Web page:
WASHINGTON — President Barack Obama cast the Supreme Court's election-year vindication of his sweeping federal health care law as a victory for the American people. His Republican rival Mitt Romney vowed to repeal it on his first day in office if he wins the November election.
The high court's ruling Thursday to uphold the overhaul put an end to what had been one of the biggest unknowns in the presidential race.
Obama, speaking from the same spot in the White House where he signed the health care bill into law more than two years ago, sought to tamp down the political implications of the court's ruling. The decision, he said, was about upholding the fundamental principle that no one in America should fall into financial ruin because of illness.
"Whatever the politics, today's decision was a victory for people all over this country whose lives will be more secure because of this law and the Supreme Court's decision to uphold it," he said.
Romney, who spoke before the president, doubled-down on his campaign pledge to repeal the law and cast his candidacy as the next best hope for the millions of Americans who oppose it.
"If we want to get rid of Obamacare, we're going to have to replace President Obama," Romney said from a rooftop in Washington overlooking the U.S. Capitol.
With just over four months until the nation votes, both Obama and Romney will campaign on the high court ruling and use it to raise money for their campaigns.
The Romney campaign said it had collected more than $300,000 in online donations in the hours after the court announced, in a 5-4 decision, that it was upholding the central requirement of the health care law: that most individuals must buy health insurance or pay a penalty.
Obama said that mandate was essential to making the nation's health insurance system workable and affordable.
"That's why even though I knew it wouldn't be politically popular, and resisted the idea when I ran for this office, we ultimately included a provision in the Affordable Care Act that people who can afford to buy health insurance should take the responsibility to do so," he said. "In fact, this idea has enjoyed support from members of both parties, including the current Republican nominee for president."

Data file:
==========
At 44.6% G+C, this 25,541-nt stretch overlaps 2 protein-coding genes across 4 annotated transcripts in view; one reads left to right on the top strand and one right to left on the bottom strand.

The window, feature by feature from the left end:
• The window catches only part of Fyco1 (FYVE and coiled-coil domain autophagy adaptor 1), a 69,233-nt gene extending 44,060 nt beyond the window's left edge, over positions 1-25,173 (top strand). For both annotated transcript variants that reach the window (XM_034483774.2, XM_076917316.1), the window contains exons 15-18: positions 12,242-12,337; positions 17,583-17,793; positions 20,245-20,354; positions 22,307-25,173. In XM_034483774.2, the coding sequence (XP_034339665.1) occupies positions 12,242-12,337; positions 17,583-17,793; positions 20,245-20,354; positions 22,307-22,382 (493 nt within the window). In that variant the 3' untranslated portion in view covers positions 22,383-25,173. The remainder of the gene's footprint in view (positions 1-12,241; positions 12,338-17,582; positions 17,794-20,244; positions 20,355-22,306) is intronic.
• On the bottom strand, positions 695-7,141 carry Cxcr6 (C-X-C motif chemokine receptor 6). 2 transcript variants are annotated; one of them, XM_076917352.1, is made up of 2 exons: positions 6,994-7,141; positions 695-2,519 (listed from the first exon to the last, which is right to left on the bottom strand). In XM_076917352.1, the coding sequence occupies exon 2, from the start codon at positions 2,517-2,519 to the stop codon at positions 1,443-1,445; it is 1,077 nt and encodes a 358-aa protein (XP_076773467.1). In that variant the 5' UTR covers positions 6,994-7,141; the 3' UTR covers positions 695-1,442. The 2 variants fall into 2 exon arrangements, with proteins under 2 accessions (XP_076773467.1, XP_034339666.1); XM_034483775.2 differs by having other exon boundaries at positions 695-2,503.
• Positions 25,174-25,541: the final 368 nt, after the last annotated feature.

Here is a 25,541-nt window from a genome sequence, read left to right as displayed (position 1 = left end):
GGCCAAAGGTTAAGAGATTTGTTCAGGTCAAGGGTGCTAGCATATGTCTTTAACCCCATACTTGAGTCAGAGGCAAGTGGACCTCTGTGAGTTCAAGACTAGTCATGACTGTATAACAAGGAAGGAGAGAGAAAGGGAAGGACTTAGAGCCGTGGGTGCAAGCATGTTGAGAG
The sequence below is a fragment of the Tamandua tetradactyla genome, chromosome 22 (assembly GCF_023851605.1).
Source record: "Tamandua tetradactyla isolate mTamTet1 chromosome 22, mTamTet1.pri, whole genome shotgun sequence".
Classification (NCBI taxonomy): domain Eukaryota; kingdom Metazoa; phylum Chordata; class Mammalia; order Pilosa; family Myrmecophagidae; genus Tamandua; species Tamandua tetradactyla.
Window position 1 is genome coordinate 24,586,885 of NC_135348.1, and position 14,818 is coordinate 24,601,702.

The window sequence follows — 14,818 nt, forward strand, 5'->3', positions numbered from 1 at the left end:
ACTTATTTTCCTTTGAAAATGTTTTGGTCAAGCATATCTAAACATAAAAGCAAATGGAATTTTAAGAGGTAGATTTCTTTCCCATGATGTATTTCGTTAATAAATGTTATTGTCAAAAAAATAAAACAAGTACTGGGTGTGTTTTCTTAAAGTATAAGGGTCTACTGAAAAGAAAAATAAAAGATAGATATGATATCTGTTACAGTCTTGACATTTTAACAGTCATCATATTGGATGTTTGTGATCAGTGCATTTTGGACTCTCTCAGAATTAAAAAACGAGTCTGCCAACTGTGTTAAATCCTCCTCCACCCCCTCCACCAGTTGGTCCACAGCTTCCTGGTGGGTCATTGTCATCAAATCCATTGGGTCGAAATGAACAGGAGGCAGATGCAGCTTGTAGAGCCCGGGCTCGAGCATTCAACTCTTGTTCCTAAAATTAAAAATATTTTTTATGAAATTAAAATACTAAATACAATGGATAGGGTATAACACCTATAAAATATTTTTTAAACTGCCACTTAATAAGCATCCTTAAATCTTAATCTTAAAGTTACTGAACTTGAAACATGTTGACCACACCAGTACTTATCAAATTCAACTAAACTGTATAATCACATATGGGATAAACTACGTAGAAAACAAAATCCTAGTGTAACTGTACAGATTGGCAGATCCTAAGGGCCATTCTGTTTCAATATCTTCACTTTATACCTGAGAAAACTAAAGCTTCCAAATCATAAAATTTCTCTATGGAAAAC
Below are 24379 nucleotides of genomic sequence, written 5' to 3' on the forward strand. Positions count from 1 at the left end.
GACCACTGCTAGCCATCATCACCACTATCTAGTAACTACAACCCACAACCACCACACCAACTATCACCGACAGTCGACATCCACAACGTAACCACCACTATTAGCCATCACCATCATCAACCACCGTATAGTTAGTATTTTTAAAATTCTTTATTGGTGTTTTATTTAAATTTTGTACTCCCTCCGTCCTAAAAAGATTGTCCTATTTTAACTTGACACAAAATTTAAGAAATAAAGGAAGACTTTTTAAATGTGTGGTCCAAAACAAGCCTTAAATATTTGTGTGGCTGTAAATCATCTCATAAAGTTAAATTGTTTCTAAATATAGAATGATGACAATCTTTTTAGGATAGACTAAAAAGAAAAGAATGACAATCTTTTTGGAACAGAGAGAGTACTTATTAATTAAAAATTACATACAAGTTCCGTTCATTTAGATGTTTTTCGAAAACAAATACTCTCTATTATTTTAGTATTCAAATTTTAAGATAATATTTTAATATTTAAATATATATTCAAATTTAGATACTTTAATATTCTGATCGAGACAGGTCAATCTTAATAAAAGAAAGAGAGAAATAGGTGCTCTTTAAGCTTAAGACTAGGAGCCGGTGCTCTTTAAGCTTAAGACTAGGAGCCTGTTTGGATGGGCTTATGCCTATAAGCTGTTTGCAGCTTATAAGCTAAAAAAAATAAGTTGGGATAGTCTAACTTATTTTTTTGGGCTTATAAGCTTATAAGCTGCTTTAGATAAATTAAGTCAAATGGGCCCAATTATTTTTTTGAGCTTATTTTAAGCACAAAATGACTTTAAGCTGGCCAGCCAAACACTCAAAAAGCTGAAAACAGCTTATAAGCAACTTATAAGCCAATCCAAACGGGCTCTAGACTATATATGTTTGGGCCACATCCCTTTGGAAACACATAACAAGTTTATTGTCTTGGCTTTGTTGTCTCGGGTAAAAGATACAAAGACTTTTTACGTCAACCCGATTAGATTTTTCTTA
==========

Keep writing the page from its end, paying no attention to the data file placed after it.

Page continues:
Romney, as governor of Massachusetts, signed a health care law on which Obama modeled the federal law.
The decision means the historic overhaul will continue to go into effect over the next several years, affecting the way people receive and pay for personal medical care. The ruling also handed Obama a campaign-season victory in rejecting arguments that Congress went too far in requiring most Americans to have health insurance.
The Obama and Romney campaigns have spent months quietly preparing how they would respond to the ruling.
While the White House publically expressed confidence that the overhaul would be upheld, Obama aides feared the political ramifications for the president if the law were to be overturned.
Some Romney aides believe the court's decision could energize Republican voters and prove to be politically positive for the presumptive GOP nominee.
The court's ruling will have a far-reaching impact on the nation's health care system. About 30 million of the 50 million uninsured Americans would get coverage in 2014 when a big expansion begins.
Polling suggests that most Americans oppose the law, but an overwhelming majority want Congress and the president to find a new remedy if were struck down.
House Republicans have pledged to hold quick votes to repeal the law, though those efforts were certain to be blocked by the Democratic-controlled Senate.
Romney said Thursday that he would replace the health care law if elected. He outlined broad goals for a substitute but did not say specifically what policies he would advocate. Romney said he wants people to be able to keep their current health insurance and ensure all Americans have access to affordable insurance. He also said he wants to allow people who maintain continuous health insurance coverage to be able to stay insured even if they change plans and have a pre-existing medical condition.
The court's announcement was followed almost immediately by a barrage of advertisements and fundraising appeals from Democrats and Republicans all trying to cast the decision in the most advantageous light for their candidates.
Obama's campaign began trying to raise money off the ruling even before it was announced. In a Thursday morning fundraising email with the subject line "Today's Decision," Obama campaign manager Jim Messina told supporters "no matter what, today is an important day to have Barack Obama's back."
Outside groups also are ready to unleash a flood of advertising, including a 12-state, $9 million ad buy from the conservative political action group Americans for Prosperity.
AP White House Correspondent Ben Feller and Associated Press writer Kasie Hunt contributed to this report.
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